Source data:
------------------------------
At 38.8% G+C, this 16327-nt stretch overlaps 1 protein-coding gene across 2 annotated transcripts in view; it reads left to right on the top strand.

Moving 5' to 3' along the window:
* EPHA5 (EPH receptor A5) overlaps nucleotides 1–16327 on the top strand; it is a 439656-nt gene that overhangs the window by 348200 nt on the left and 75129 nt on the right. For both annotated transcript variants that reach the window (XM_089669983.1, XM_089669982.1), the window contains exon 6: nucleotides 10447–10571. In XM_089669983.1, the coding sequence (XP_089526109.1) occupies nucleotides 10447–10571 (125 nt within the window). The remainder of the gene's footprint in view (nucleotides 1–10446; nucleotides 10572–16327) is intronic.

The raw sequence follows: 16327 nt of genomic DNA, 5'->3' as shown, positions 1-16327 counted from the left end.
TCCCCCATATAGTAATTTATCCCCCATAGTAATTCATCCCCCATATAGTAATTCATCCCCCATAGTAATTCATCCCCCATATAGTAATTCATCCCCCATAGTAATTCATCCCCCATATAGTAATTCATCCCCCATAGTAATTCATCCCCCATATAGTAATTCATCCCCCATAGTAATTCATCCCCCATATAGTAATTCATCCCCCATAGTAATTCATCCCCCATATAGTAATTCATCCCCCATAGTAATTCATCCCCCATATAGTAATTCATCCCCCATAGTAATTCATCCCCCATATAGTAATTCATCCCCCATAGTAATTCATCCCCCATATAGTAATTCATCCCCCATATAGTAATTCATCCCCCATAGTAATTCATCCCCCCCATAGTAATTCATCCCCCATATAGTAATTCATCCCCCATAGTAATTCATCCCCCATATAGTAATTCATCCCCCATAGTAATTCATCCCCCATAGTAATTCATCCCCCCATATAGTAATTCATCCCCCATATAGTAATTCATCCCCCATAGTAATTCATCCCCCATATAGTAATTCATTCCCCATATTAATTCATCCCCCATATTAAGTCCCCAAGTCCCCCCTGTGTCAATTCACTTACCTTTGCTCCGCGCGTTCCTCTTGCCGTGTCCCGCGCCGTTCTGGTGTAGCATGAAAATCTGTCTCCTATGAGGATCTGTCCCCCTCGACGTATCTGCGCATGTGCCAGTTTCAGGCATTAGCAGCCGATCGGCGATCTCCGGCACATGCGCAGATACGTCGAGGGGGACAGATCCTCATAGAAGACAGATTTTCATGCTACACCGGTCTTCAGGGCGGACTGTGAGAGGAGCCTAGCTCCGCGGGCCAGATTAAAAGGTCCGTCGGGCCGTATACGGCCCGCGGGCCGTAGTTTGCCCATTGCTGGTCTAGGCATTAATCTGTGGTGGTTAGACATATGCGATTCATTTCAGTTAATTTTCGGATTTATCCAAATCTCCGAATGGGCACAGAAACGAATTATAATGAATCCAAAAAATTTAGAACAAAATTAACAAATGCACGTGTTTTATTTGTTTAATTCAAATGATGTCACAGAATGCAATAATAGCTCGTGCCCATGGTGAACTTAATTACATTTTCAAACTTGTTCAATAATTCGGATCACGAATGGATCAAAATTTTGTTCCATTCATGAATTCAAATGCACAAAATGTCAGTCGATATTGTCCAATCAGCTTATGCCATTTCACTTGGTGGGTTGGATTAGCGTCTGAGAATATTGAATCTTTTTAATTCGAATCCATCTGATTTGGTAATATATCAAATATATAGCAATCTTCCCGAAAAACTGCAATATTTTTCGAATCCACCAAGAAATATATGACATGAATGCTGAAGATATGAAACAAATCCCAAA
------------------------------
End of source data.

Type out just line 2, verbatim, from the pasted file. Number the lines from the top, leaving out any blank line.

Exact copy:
Moving 5' to 3' along the window: